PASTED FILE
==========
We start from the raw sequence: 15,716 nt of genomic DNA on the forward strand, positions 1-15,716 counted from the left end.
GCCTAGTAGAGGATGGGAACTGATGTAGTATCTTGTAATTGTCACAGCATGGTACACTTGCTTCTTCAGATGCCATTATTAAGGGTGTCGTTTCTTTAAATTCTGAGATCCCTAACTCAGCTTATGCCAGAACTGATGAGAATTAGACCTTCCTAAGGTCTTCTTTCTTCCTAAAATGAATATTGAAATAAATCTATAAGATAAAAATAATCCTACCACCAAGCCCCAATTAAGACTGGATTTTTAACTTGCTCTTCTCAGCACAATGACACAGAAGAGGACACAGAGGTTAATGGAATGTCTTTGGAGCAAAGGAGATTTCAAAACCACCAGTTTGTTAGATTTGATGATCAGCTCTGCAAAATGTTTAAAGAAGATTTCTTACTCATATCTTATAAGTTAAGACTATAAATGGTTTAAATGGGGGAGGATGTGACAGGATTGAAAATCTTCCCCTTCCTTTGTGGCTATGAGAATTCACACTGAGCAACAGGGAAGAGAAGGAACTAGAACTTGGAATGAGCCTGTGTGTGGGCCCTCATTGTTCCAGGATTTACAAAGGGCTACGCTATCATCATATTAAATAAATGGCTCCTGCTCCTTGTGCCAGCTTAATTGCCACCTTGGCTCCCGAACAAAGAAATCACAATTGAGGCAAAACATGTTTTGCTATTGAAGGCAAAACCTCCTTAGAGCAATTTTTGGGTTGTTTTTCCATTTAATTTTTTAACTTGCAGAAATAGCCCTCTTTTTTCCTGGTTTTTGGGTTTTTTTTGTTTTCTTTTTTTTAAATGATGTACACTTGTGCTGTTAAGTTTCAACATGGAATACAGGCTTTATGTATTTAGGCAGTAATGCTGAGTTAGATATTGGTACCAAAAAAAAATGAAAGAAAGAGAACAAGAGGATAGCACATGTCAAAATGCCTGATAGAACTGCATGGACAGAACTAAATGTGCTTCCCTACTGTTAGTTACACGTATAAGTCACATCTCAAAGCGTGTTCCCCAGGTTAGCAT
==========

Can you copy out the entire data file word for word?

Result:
We start from the raw sequence: 15,716 nt of genomic DNA on the forward strand, positions 1-15,716 counted from the left end.
GCCTAGTAGAGGATGGGAACTGATGTAGTATCTTGTAATTGTCACAGCATGGTACACTTGCTTCTTCAGATGCCATTATTAAGGGTGTCGTTTCTTTAAATTCTGAGATCCCTAACTCAGCTTATGCCAGAACTGATGAGAATTAGACCTTCCTAAGGTCTTCTTTCTTCCTAAAATGAATATTGAAATAAATCTATAAGATAAAAATAATCCTACCACCAAGCCCCAATTAAGACTGGATTTTTAACTTGCTCTTCTCAGCACAATGACACAGAAGAGGACACAGAGGTTAATGGAATGTCTTTGGAGCAAAGGAGATTTCAAAACCACCAGTTTGTTAGATTTGATGATCAGCTCTGCAAAATGTTTAAAGAAGATTTCTTACTCATATCTTATAAGTTAAGACTATAAATGGTTTAAATGGGGGAGGATGTGACAGGATTGAAAATCTTCCCCTTCCTTTGTGGCTATGAGAATTCACACTGAGCAACAGGGAAGAGAAGGAACTAGAACTTGGAATGAGCCTGTGTGTGGGCCCTCATTGTTCCAGGATTTACAAAGGGCTACGCTATCATCATATTAAATAAATGGCTCCTGCTCCTTGTGCCAGCTTAATTGCCACCTTGGCTCCCGAACAAAGAAATCACAATTGAGGCAAAACATGTTTTGCTATTGAAGGCAAAACCTCCTTAGAGCAATTTTTGGGTTGTTTTTCCATTTAATTTTTTAACTTGCAGAAATAGCCCTCTTTTTTCCTGGTTTTTGGGTTTTTTTTGTTTTCTTTTTTTTAAATGATGTACACTTGTGCTGTTAAGTTTCAACATGGAATACAGGCTTTATGTATTTAGGCAGTAATGCTGAGTTAGATATTGGTACCAAAAAAAAATGAAAGAAAGAGAACAAGAGGATAGCACATGTCAAAATGCCTGATAGAACTGCATGGACAGAACTAAATGTGCTTCCCTACTGTTAGTTACACGTATAAGTCACATCTCAAAGCGTGTTCCCCAGGTTAGCAT